The battery pack housing may be made of material such as, for example, plastic. Due to the thickness of the housing material, internal battery pack components may be exposed or damaged by events to the battery pack such as impacts, drops and vibration. In some battery packs, the size of the battery cells have increased or it is desirable to be able to accommodate larger battery cells, that are available for use or become available for use, using the same size battery pack. That is, it is desirable to maintain the size of the battery pack so that the battery pack is compatible with existing equipment and tools in the marketplace. To accommodate the use of larger battery cells within the same size battery pack, the overall thickness of the battery pack housing in certain places has been reduced. For example, the thickness of the sides of the battery pack housing and/or the thickness of the bottom of the battery pack housing has been reduced to accommodate or to be able to accommodate larger battery cells in the interior of the battery pack. Since the sides of the battery pack housing and the bottom of the battery pack housing are typically made of plastic, the reduced thickness of the plastic may result in a reduced strength of the battery pack housing. A reduced-strength battery pack housing may be more susceptible to damage than the battery packs with thicker housing components when the battery pack is exposed or damaged by events to the battery pack, as described above. A technical solution is desired to strengthen the battery pack housing, as well as other battery pack components to reduce the risk of exposing and damaging the battery pack internal components and the battery pack itself.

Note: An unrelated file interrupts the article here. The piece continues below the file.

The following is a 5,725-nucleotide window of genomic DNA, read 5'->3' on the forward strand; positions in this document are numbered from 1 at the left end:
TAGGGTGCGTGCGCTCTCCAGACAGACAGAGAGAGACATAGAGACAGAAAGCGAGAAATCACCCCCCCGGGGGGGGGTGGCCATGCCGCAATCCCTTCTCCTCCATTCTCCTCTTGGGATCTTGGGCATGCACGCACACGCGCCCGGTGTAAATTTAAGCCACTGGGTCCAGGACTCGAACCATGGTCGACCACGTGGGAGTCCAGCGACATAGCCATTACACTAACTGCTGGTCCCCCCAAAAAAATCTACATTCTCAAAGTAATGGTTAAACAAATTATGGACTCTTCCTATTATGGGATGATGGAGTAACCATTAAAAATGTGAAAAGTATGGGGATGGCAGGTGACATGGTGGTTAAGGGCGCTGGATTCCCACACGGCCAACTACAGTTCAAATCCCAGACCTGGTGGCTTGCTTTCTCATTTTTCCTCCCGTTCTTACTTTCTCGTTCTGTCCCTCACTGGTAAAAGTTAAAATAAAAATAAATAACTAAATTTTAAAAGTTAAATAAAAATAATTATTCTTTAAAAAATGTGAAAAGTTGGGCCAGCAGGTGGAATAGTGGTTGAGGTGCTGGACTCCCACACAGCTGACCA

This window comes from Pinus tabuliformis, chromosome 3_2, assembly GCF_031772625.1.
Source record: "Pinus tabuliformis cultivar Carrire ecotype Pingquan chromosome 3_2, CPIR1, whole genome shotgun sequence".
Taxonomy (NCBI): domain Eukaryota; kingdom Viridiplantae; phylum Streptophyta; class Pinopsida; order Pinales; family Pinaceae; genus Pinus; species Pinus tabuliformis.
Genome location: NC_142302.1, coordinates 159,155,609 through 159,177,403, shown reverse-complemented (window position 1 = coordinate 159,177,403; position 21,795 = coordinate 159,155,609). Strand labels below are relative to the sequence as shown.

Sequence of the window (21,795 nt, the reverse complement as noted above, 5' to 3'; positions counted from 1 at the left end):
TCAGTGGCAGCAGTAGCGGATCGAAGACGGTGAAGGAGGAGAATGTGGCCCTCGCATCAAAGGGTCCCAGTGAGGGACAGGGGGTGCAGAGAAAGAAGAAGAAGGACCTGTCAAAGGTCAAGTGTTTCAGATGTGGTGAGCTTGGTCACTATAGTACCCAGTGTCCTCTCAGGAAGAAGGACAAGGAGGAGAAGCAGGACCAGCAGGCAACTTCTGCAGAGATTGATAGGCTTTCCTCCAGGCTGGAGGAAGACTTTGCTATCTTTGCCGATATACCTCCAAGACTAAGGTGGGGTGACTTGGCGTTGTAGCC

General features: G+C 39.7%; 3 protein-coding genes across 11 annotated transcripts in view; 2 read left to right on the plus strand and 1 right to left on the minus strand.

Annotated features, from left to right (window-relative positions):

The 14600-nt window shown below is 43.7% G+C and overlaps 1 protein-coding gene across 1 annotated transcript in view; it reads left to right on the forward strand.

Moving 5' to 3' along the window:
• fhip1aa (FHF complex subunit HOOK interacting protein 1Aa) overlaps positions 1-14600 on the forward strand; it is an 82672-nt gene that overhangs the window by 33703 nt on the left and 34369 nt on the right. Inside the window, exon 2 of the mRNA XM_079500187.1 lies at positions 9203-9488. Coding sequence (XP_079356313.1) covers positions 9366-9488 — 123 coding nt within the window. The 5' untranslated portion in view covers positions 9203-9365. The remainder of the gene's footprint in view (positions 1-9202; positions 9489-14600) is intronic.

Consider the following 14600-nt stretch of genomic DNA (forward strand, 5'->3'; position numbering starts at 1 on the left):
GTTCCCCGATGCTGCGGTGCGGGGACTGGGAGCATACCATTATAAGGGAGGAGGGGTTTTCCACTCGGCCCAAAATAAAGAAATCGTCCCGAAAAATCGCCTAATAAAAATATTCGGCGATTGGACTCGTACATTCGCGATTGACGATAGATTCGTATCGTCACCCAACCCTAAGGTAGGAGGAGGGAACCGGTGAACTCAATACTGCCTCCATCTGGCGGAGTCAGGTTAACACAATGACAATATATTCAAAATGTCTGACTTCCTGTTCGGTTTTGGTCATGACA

A battery pack may include battery cells that are oriented such that the ends of the battery cells are facing the side covers of the battery pack housing—horizontally for purpose of this application. A battery pack may include battery cells that are oriented such that the one end of the battery cells is facing the top enclosure of the housing and one end of the battery cells is facing the bottom enclosure of the housing—vertically for purposes of this application. When the battery cells are oriented in a horizontal direction water and/or other contaminants may become trapped between plastic components of the battery housing (e.g., an end cap and a battery cell holder) and a flexible printed circuit board, which electrically connects the battery cells to a printed circuit board. When two battery cells are at different voltages, their voltage differential combined with contamination (e.g., water and/or other contaminants) may cause undesirable electrical shorting between the battery cells. This can drain the cells or may form a corrosion bridge between the otherwise separated battery cells. The corrosion bridge may cause unwanted shorting between the battery cells as well as other potential undesirable events caused by the current path between the battery cells through the corrosion bridge. It is desirable to prevent contamination from causing electrical shorts and from forming corrosion bridges between the battery cells.